Shaming faith-forward women and stomping on conservative political values has long been the unapologetic hallmark of Cosmopolitan magazine. True to form, in its latest assault on women, Cosmo’s advisers-on-high have instructed men to discontinue the time-honored tradition of asking the father of their future bride for his blessing on their marriage.
Why? It’s misogynistic, they claim, shaking their fists in a bid to save feminism from this egregious and ongoing assault on gender equality.
The culture warriors at Cosmo believe this tradition is nothing more than sexism masquerading as romance. They say women should move past the point where they’re “bought and sold” as chattel — mere pawns in a man’s world — and move away from any man who tries to put them in that position.
And just in case you missed the not-so-subtle directive, the magazine makes it crystal clear with maxims like these:
- “By partaking in it, we’re reinforcing a deeply sexist practice …”
- “In a marriage, you should respect your partner … which means not asking her father if it’s OK to marry her …”
- “Asking a father specifically — asking for permission, or his blessing — plays into long-standing and deeply-held misogynist ideas of what marriage is for …”
Let’s unpack Cosmo’s arguments a bit. First, we’re not still living in the 18th century. A number of marriage-related customs, such as wedding rings and white dresses, originated at a time that marriage was indeed a transfer of “ownership.” Yet participating in such traditions today does not mean that couples advocate a return to that time. Most modern couples are quite capable of distinguishing between a much-loved and understood custom — and a political statement.
You can’t perpetuate practices that no longer exist (at least not in mainstream society). Dredging them up for the sake of making an argument for or against an otherwise culturally neutral tradition is intellectually dishonest. We don’t trade goats for brides any more — nor do we expect wives to be indentured servants to their fathers, husbands, bosses, or anyone else.
Society is not at risk of regressing to former times if fiancés engage in the tradition of symbolically asking for a woman’s hand in marriage. It’s just not going to happen.
Cosmo’s writers and editors know this. Yet they persist in putting forward the idea that such traditions threaten the cause of feminism, at least metaphorically.
In an eyeroll-worthy pseudo-nod to more traditionally inclined women, they offer this tasteless tidbit of placating drivel: “No one loses their feminist card for … deciding they would rather avoid a fight than take a feminist stance.”
It’s a bit of a stretch to call this subtext, but an argument could be made for that. Translated, the takeaway they hope to achieve with the above dressing-down is, “We don’t want anyone to call us out for attacking fellow women who make choices other than those we prescribe. If you do, though, you’re a shameful sellout who won’t fight for feminism and you can’t be a part of our club. We wear pink on Wednesdays, by the way.”
Here’s the thing, though. Some of us will call you out for that. Some of us will call you out for shaming women who appreciate tradition — women who do not appreciate attacks on their values. Much to its own shame, Cosmo’s repeated devaluing of women who espouse conservative, traditional beliefs around marriage doesn’t elevate this outlet’s esteem. It diminishes it. Soundly.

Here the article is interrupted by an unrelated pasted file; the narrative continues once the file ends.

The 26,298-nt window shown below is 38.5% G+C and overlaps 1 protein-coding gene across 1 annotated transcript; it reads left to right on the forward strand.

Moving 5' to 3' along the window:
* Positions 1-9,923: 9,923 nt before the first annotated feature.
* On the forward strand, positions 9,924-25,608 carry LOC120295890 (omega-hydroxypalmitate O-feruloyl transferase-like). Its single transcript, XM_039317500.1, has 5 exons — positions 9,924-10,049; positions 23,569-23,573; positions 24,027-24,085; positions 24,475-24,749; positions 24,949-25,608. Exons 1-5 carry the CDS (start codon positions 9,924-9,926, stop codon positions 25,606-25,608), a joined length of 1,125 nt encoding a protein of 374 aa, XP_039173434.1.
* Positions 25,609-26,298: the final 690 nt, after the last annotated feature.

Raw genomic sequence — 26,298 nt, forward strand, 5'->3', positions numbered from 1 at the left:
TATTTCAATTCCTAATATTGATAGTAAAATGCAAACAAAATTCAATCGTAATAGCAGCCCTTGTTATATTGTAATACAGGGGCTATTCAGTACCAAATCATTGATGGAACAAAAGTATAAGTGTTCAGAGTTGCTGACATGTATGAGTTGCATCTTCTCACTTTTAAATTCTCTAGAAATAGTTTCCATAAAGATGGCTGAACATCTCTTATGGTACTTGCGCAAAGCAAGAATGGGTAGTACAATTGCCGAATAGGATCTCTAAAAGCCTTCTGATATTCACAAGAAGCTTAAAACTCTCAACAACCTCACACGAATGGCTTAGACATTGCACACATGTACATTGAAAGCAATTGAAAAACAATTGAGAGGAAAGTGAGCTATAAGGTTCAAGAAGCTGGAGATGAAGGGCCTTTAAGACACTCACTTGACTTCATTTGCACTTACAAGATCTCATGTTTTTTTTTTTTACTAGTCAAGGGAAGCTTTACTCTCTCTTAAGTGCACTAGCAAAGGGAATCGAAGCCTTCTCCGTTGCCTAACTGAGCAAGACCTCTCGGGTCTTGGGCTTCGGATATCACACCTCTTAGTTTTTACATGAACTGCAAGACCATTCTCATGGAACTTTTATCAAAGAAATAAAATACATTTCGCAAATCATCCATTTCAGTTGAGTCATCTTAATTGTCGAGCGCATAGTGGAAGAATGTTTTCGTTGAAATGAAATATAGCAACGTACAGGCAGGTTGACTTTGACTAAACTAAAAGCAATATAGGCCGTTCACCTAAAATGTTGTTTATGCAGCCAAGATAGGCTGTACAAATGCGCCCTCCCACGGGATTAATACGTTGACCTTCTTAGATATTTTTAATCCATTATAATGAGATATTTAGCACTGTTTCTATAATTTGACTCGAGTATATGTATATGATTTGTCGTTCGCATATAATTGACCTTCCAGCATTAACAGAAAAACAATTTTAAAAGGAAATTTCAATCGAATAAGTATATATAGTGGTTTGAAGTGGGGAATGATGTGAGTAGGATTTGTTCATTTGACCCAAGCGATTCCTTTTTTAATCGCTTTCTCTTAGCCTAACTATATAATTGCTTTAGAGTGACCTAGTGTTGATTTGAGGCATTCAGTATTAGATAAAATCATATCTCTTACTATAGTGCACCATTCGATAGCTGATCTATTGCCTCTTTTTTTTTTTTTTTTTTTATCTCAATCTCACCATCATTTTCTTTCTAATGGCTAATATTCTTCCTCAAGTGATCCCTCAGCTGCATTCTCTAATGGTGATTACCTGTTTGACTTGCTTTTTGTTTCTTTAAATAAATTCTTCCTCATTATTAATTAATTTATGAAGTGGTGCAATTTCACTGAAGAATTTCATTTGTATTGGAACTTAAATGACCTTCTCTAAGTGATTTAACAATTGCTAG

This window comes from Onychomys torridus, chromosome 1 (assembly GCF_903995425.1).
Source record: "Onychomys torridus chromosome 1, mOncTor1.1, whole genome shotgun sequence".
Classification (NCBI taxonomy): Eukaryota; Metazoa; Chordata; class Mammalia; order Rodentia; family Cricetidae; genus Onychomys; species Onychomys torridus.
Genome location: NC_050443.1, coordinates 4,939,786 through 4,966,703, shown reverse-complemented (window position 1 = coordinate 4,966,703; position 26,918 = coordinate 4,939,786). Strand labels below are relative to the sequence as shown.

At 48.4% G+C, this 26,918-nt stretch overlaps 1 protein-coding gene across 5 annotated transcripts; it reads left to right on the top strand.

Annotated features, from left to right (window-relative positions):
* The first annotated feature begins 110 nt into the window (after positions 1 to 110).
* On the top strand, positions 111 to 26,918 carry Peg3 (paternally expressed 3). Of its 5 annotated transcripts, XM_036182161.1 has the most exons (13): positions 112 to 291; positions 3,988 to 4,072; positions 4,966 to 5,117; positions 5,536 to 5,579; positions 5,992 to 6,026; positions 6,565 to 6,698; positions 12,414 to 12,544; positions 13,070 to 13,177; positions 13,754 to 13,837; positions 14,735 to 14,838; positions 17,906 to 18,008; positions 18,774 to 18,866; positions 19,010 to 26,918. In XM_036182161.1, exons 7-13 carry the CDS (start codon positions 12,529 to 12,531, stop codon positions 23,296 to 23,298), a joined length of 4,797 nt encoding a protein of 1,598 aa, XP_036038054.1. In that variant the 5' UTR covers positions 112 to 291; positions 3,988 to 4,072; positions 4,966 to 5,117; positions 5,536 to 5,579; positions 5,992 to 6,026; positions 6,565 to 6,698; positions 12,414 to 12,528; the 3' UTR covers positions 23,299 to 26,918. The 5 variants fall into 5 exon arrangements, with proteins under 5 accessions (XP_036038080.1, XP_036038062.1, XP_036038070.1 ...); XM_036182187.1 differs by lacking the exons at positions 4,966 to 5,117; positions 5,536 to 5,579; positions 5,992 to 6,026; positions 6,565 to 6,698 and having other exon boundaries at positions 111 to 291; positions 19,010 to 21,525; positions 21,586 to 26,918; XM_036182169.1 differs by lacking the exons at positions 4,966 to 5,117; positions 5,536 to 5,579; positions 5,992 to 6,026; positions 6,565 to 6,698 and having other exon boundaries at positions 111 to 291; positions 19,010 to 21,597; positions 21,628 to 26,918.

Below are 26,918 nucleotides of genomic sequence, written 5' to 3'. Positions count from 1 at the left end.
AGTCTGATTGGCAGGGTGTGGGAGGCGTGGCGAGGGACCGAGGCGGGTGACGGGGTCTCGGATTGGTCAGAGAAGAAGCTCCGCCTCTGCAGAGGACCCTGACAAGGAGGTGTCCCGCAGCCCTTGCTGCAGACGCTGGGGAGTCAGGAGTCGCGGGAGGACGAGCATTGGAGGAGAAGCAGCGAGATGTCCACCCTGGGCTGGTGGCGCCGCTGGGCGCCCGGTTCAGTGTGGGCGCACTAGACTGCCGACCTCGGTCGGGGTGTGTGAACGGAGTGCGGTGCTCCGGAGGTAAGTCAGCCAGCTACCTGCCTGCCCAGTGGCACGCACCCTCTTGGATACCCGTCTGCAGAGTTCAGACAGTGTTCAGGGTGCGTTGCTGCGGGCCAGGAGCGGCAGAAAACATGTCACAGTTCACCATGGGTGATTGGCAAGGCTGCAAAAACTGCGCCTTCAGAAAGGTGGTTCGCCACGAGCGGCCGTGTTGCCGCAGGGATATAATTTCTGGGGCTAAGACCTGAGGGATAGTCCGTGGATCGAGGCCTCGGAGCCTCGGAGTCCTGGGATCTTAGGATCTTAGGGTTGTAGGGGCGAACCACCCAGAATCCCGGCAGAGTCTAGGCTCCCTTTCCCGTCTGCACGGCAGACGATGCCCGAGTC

“Our lives don’t, and can’t, always line up perfectly with our politics. This is especially true when we’re making a decision to enter into an institution that is, judging by its entire history, a sexist one,” quips the Cosmo writer.
Here’s the truth. Traditional marriage is an institution worthy of celebration.
Did you hear that scrabbling in the walls of the interwebs? That’s the sound of that magazine attempting to backpedal while simultaneously pushing an agenda. That’s the fingernails-on-a-chalkboard screech of someone speaking out of both sides of her (or their) mouth(s).
Straddling the fence will leave you with a chapped behind.
Here’s the truth. Traditional marriage is an institution worthy of celebration. Those who appreciate and value the traditions around it, such as asking the bride’s parents for permission or a blessing prior to the official proposal needn’t hide their affinity for those traditions, much less apologize for them. They should be lauded for engaging in their traditions and customs in the same way we laud the marital traditions of other cultures.
As a recent LifeZette piece on this topic pointed out, the “handoff” of asking for a woman’s hand in marriage is symbolic. Today, a future fiancé who seeks the blessing of the parents of his bride-to-be is engaging in something profound, meaningful and more honorable than Cosmo appears capable of communicating to readers.
Asking for the blessing of the father (or parents) of the bride-to-be connotes respect and commitment. It is an honor — an appreciative tip of the hat — to the people who, for many future brides, have promoted her best interests since the day she was born. These are people whom his future bride respects, loves and cherishes, people she would want her future husband to respect and honor as well.
Requesting a father (and/or mother’s) blessing for a future marriage is akin to saying, “I appreciate all you have done to love, mold and support my future wife. Much of who she is — and who we will be as a couple — is thanks to you.”
Reading more into it than that smacks of a lack of integrity, and it highlights a disturbing, hypocritical willingness to sacrifice fellow women on the alter of feminism in lieu of championing us all.
Michele Blood is a freelance writer with a passion for children’s literature. Based in Flemington, New Jersey, she leverages her background in psychology in her work for publishers, businesses and NPOs.